You refer to your Campaign, is this something based on a series of battles or something more substantial in scope. I've been intending playing a 30 day commerce raiding game based around the Master and Commander book but can't seem to get my head around the sailing rules I want to include. Dobbs has an interesting chase system that I've yet to use but as the raiding ship will chase prizes and run away from warships then that and the effect of weather are probably the 2 main elements. I was going to just use the days weather forecast to create weather but that was in Febuary, now it's too benign to have as much effect as I would like.

    I'd be interested to hear what you are doing.
    Cheers
    John, I don't have my campaign completely mapped out. I have an overall idea of what I want. I am doing an AWI campaign and have a list of captains from France, England, and the United Colonies (as the Americans initially identified themselves.) The first scenario, Limping to Safety I designed myself and then I searched this site, old Wooden Ships & Iron Men scenarios (including those from the General magazine), and read both historical and fictional books about the period to find scenario ideas. I let the results of my most recent completed scenario dictate the path of the next scenario. When I'm stuck on what the next scenario should be (like now with Captain Favorsham), I switch to playing another country.

    Currently, I'm working on a fictionalized version of an event that happened during the siege of Boston. The British were in dire need of wood to use fuel for warmth and sent smaller ships to forage for it on the Northern Massachusetts Coast (in what is now Maine). The colonists tried to prevent this. My scenario includes a British sloop of war and a lightly armed merchantman, The colonial forces will have a brig and a schooner. The gist of the objectives is the British (AI) must make it downriver and out to open sea and the colonials (me) must stop them and if they are able to capture either, or both of the British ships, they will be able to use them in a subsequent scenario. I plan on using Dobbs' rules for currents as well as having a field artillery piece or two on land for the colonial militia. I will use the Ares HMS Swan and I have completed making the brig, schooner and merchantman from GHQ models, now I'm working on the riverside terrain and when that's finished, I will give the scenario a go and see where that leads.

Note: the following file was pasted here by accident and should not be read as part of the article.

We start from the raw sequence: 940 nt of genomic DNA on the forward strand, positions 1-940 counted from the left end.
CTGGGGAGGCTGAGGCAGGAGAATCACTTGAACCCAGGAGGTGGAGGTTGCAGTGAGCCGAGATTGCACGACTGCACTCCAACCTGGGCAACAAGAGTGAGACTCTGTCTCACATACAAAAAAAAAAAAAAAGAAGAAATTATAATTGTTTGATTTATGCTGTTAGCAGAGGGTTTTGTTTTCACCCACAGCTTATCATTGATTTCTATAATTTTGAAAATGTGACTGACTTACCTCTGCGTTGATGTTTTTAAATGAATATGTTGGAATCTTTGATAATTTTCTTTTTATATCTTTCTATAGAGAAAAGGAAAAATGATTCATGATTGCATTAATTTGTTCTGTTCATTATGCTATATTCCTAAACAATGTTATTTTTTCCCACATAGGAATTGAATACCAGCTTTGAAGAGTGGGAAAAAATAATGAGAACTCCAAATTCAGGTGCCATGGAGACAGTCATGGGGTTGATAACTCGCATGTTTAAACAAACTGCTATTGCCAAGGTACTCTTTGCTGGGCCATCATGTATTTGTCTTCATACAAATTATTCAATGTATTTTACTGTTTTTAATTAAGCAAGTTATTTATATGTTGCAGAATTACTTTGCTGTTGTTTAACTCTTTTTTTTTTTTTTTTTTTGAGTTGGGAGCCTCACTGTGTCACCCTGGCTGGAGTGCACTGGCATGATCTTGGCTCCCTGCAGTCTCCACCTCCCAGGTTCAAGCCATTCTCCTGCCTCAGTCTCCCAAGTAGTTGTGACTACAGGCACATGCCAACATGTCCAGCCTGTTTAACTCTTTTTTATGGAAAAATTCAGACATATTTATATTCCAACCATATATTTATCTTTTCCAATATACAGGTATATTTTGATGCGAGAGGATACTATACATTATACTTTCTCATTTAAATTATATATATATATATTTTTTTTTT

Anthony
    "It seems to be law inflexible and inexorable that he who will not risk cannot win."
    John Paul Jones

  11. #11
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    Quote Originally Posted by Bligh View Post